• Heavyweight Stable Rugs should only be used when it is extremely cold, and your horse is clipped and struggling with the cold.

This is a rough guide as to what rug you may need for your horse. If possible, speak to the previous owner and see what weight rug they are currently in. Each horse is different, and they can cope with the weather differently.


If you are picking your new horse up, you are going to need travelling equipment for them.  This will consist of:

Always travel your horse in a leather headcollar as leather will break under any pressure. If your horse becomes stuck, the headcollar will break before they become seriously injured.

Save your everyday headcollar for home use and always have a spare leadrope in case they decide to snap theirs.

Grooming And First-Aid

We all love to spend some quality time with our horse to build that bond and trust up and become a perfect partnership.

So, what better way to do this than spending an hour grooming them and making them look gorgeous whilst you hopefully find their favourite itchy spot. But be aware, once you find their favourite spot, they will expect you to stop what you are doing and itch this every time and for hours!

We will help you get your basic grooming kit which will help you cope with all their grooming requirements. Things you need in your kit can include:

Another kit we really recommend you getting is a first aid kit because unfortunately our horses can be quite accident prone sometimes and need some TLC every now and again. In your kit, you should have:

It is always better to be prepared when it comes to our horse’s health and well-being…

Tack You Will Need For Your Horse

Unless you are getting a companion, you are going to need tack so you can ride your new horse.


We are unable to pick out a saddle for you because you will need to have your saddle professionally fitted to minimise the chances of your horse becoming injured from a bad fit.

If you head over to Master Saddlers, you will be able to find contact details for your local saddle fitter to come and check out your new horse and find your ideal saddle.

For your saddle, you will need a girth, a pair of stirrup leathers and a set of stirrups. Before buying your girth, try a few girth from any friends nearby or people on your livery yard so you can get a rough estimate on which size they may need.

To use your saddle, you will need an appropriate saddle pad to go underneath. Always use the same style of saddle pad to which the saddle has been fitted too.

If you use a saddle pad which is too thin or too thick, this can add uneven pressure points to their back as well as disrupting the fit of the saddle.


There are so many different bridles on the market today which all have a different purpose. It might be worth checking in with their previous owner which bridle they used before or try and think back to when you tried them and which style they had on then.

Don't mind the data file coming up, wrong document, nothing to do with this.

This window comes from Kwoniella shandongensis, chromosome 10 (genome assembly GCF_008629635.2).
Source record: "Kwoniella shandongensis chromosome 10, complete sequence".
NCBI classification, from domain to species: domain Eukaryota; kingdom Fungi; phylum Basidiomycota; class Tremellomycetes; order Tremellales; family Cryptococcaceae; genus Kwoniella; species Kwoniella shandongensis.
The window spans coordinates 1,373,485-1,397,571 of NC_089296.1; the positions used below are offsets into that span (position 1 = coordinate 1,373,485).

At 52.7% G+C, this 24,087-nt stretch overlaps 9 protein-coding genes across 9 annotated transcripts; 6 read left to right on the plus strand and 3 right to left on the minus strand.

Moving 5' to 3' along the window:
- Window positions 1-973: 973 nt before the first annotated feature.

There are different types of bridles such as:

Within having a bridle, you will need reins and a bit, unless you are using a bitless bridle. When it comes to choosing bits, try and keep them in the same bit and always start with a snaffle and slowly work your way up through the bits.

Never go straight in with the stronger bits because once they have become used to a stronger bit, it can be difficult to drop them back down into a snaffle unless they are respectful and well-schooled.

If you find that they are strong and leaning, always ask for advice and consider lessons.

Extra Pieces Of Tack You May Need

Here is just a small list of items of tack you may find helpful if you own:

Having a lunge line and lunge whip can be a great item of tack to have on hand in case they are feeling particularly frisky that day or you don’t have time to ride them. This can take the edge from them whilst you are safely on the ground, or it can give them a good amount of exercise in a shorter amount of time.

We recommend putting boots on their front and back if you are lunging them as they are more likely to catch themselves on the lunge than they are being ridden normally. It also adds an extra level of support and protection to their delicate legs.

A martingale can offer you an added bit of security if they decide to become excited in their new environment.

You can hold on whilst they throw themselves around, meaning you will not catch them in the mouth if you pull on the reins and will hopefully prevent you from being unseated.

It can also be helpful for horses who like to throw their head up a lot and especially when they are approaching a jump.

Nobody wants to be riding a giraffe! However, if you find that your horse is doing this, have everything checked health wise first and ask for advice before using equipment.

We hope that this guide has helped you feel a little bit more organised before your first horse comes to join you. No matter how much preparing you can do before the big day, there will always be something which you have forgotten about.

The most important thing to take away from this blog is enjoy every moment with your new equine best friend.

Once you have formed that bond, you will be an indestructible partnership who will have each other’s back in every sticky situation you may end up in. Equines are a great animal to own who will bring you so much happiness and enjoyment!

Make sure to use our checklist below to help you prepare for the big day!


What You Need

Quantity Of Each You Will Need

Tick Once You Have Got It

For The Stable, Field, And Yard






Shavings Fork or Muck Fork



Poo scooper



Sweeping Brush






Water Buckets X2



Feed Buckets X2



Tie Rings



Haynets X4



Ragwort Fork



Electric Fencing Kit (If needed)



For Your Horse



Appropriate Turnout Rug for Them



Stable Rug If Needed



Fleece Rug



Travel Boots



Tail Bandage



Leather Headcollar



Everyday Headcollar



Lead Ropes X2



Basic Grooming Kit



Basic First Aid Kit






Hi-Vis for Hacking












Saddle Pad X2






Stirrup Leathers






Martingale (If needed)



Boots (If needed)



Lunge Line



Lunge Whip